‘The North is next’
‘The North is next’


The issue of women’s rights and access to abortion are now being placed alongside calls for same-sex marriage as part of an equality agenda being opposed by unionists.

Following the repeal of the constitutional block on abortion in the 26 Counties, Sinn Fein has joined with pro-abortion campaigns to demand change in the north of Ireland, now the only place in Ireland or Britain to maintain a blanket ban on terminations.

After receiving accolades from around the world for its part in the constitutional change, the Dublin government has also now said the 26 County referendum has “set the tone” for what should happen in the North.

But the DUP has said it will not be “bullied or bounced” into a change in the North’s abortion laws, making the return of the collapsed power-sharing institutions in Belfast less likely than before.

On Sunday, Sinn Fein’s Six County leader Michelle O’Neill said the North of Ireland was becoming a “backwater” on a number of issues, and that her party wanted the Stormont Assembly to legislate on abortion.

Sinn Fein leader Mary Lou McDonald has said that women in the north should “not be left marooned” following the abortion referendum in the 26 Counties, and said new legislation would allow them access to services south of the border.

Ms McDonald said it would be unthinkable if a woman in a border town such as Dundalk could have have an abortion but a woman “up the road” in Newry could not. She said she had been “particularly struck” by the involvement of people from the Six Counties in the ‘Yes’ campaign.

“In so many ways this has been an all-Ireland conversation,” she said. “I know people came from the north came and campaigned on it - so we’ve no intention of allowing women in the north to be left marooned and left in an impossible and very often heartbreaking position.”

The issue of abortion was long thought uncontroversial in the North, with nationalists and unionists equally opposing a relaxation of the laws. But an explosion of feminist opinion in the 26 Counties has forced politicians to ‘follow the people’, according to the Sinn Fein leader, who accused the DUP of being out of step.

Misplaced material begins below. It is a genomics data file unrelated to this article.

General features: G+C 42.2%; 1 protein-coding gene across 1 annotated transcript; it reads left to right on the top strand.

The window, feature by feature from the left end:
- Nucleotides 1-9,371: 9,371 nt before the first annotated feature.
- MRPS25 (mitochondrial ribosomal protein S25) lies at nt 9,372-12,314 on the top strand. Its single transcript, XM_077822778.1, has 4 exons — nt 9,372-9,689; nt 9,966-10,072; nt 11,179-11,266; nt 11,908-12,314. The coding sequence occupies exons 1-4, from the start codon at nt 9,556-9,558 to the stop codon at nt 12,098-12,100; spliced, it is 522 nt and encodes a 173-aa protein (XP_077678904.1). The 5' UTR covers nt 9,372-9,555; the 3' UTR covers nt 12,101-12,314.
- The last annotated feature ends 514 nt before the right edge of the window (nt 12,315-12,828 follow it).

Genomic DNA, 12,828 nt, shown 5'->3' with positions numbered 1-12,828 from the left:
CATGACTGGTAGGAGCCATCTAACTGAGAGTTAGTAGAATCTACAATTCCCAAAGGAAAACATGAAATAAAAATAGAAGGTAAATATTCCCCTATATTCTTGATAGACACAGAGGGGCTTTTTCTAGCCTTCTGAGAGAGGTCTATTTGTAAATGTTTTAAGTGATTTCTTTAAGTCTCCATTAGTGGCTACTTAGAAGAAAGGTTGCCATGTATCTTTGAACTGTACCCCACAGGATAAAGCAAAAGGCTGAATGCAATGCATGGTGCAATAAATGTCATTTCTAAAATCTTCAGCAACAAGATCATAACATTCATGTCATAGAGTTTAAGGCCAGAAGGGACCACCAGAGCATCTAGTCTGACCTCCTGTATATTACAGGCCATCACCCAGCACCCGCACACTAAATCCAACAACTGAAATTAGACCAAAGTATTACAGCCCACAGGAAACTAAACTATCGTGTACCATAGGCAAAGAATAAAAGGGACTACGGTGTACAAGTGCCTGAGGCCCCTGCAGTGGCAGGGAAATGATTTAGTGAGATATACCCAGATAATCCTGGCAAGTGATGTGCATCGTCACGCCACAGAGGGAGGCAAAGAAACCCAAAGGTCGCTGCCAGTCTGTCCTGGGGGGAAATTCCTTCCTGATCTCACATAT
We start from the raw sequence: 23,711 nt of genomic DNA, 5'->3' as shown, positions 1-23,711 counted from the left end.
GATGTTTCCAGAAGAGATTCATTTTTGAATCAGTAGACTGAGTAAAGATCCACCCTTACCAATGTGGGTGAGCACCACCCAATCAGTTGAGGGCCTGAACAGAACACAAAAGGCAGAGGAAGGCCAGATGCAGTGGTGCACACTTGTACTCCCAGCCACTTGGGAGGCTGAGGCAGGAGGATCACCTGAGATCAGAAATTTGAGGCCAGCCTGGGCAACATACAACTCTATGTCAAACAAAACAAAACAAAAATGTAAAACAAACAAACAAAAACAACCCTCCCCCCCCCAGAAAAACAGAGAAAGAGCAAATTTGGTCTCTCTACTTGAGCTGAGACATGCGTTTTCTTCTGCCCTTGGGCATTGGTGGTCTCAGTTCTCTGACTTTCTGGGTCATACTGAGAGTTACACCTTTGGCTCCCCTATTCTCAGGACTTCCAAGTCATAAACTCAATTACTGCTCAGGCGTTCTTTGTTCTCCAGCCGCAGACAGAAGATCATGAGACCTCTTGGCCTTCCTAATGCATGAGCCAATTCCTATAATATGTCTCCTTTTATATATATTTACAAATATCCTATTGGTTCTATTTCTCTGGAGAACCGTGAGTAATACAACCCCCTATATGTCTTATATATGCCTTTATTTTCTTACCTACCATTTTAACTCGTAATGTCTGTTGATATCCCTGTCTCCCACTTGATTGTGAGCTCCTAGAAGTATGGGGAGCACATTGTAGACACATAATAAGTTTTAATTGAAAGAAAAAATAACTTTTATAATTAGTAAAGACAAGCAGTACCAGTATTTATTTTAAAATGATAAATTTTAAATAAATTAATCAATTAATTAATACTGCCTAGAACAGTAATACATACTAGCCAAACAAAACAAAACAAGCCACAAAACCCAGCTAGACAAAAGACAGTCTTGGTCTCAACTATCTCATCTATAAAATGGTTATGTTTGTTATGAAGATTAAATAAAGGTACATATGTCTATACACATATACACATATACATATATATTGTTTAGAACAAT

“There is an echo of the referendum on [same-sex] marriage equality here where we move forward to recognise people’s rights to marry who they choose and who they love,” she said.

“Now here we go again and it’s real problem particularly if unionism, or the Democratic Unionist party to be more specific, insist on holding back the tide of change.”

An eclectic protest outside Laganside courts in Belfast has drawn attention to the new campaign. Feminist activists from the socialist feminist group Rosa (Reproductive rights, against oppression, sexism and austerity) were dressed as handmaids and watched as ‘abortion pills’ were delivered by robots controlled from the Netherlands, where abortion is legal, and then swallowed by women in an act of civil disobedience. The PSNI seized the devices and the pills.

Sinn Fein said the abortion issue had also increased motivation for a Six County referendum on a united Ireland with constitutional issues gaining renewed prominence.

Speaking to ITV, Ms O’Neill said: “People who, particularly people from a unionist background who traditionally in the past wouldn’t have had this conversation about where they see themselves in the future are now having that conversation and it’s a very healthy and live debate.”

Sinn Fein leader Mary Lou McDonald said that there was a call for change from the same group of women who pushed for the Yes vote.

“I thought it was a most significant fact that as the result was coming in, it wasn’t Sinn Fein raising the Northern [Ireland] issue, but it spontaneously came from the same solidarity of women and sisters who have brought about this historic change.”

Ms McDonald said the referendum result means “a case for change, for protecting our health and our lives is now unanswerable”.

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